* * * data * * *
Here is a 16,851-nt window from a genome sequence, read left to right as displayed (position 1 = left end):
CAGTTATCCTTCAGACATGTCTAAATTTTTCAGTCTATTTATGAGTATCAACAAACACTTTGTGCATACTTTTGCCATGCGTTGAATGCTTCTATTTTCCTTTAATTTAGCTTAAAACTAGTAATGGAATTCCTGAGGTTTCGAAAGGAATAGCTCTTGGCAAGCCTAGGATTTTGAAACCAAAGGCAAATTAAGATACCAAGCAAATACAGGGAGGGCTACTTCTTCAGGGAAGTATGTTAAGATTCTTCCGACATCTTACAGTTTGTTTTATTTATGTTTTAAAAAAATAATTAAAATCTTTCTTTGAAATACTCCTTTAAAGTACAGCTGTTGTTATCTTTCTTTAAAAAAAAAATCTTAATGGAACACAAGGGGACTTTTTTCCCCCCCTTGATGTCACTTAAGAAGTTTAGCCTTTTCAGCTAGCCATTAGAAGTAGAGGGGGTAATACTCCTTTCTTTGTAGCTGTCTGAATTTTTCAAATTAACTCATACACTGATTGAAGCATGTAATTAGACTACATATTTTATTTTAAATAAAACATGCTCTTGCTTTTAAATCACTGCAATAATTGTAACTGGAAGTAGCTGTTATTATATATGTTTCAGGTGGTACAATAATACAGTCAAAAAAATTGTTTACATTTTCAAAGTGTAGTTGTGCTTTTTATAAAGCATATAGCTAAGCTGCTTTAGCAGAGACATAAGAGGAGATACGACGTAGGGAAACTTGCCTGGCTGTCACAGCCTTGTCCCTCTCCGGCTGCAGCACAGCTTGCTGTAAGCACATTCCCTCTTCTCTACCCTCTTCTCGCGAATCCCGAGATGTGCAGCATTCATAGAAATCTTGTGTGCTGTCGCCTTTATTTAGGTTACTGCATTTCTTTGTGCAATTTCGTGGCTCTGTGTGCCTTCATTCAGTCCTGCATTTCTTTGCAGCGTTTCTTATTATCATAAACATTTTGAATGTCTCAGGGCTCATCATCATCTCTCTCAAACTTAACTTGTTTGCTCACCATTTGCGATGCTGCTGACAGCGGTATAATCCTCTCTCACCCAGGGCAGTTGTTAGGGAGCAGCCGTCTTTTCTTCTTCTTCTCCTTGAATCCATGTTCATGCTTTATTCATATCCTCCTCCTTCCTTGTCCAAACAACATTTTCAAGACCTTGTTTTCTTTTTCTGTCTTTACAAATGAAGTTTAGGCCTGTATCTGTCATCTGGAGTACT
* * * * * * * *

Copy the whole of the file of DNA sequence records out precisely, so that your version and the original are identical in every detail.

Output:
Here is a 16,851-nt window from a genome sequence, read left to right as displayed (position 1 = left end):
CAGTTATCCTTCAGACATGTCTAAATTTTTCAGTCTATTTATGAGTATCAACAAACACTTTGTGCATACTTTTGCCATGCGTTGAATGCTTCTATTTTCCTTTAATTTAGCTTAAAACTAGTAATGGAATTCCTGAGGTTTCGAAAGGAATAGCTCTTGGCAAGCCTAGGATTTTGAAACCAAAGGCAAATTAAGATACCAAGCAAATACAGGGAGGGCTACTTCTTCAGGGAAGTATGTTAAGATTCTTCCGACATCTTACAGTTTGTTTTATTTATGTTTTAAAAAAATAATTAAAATCTTTCTTTGAAATACTCCTTTAAAGTACAGCTGTTGTTATCTTTCTTTAAAAAAAAAATCTTAATGGAACACAAGGGGACTTTTTTCCCCCCCTTGATGTCACTTAAGAAGTTTAGCCTTTTCAGCTAGCCATTAGAAGTAGAGGGGGTAATACTCCTTTCTTTGTAGCTGTCTGAATTTTTCAAATTAACTCATACACTGATTGAAGCATGTAATTAGACTACATATTTTATTTTAAATAAAACATGCTCTTGCTTTTAAATCACTGCAATAATTGTAACTGGAAGTAGCTGTTATTATATATGTTTCAGGTGGTACAATAATACAGTCAAAAAAATTGTTTACATTTTCAAAGTGTAGTTGTGCTTTTTATAAAGCATATAGCTAAGCTGCTTTAGCAGAGACATAAGAGGAGATACGACGTAGGGAAACTTGCCTGGCTGTCACAGCCTTGTCCCTCTCCGGCTGCAGCACAGCTTGCTGTAAGCACATTCCCTCTTCTCTACCCTCTTCTCGCGAATCCCGAGATGTGCAGCATTCATAGAAATCTTGTGTGCTGTCGCCTTTATTTAGGTTACTGCATTTCTTTGTGCAATTTCGTGGCTCTGTGTGCCTTCATTCAGTCCTGCATTTCTTTGCAGCGTTTCTTATTATCATAAACATTTTGAATGTCTCAGGGCTCATCATCATCTCTCTCAAACTTAACTTGTTTGCTCACCATTTGCGATGCTGCTGACAGCGGTATAATCCTCTCTCACCCAGGGCAGTTGTTAGGGAGCAGCCGTCTTTTCTTCTTCTTCTCCTTGAATCCATGTTCATGCTTTATTCATATCCTCCTCCTTCCTTGTCCAAACAACATTTTCAAGACCTTGTTTTCTTTTTCTGTCTTTACAAATGAAGTTTAGGCCTGTATCTGTCATCTGGAGTACT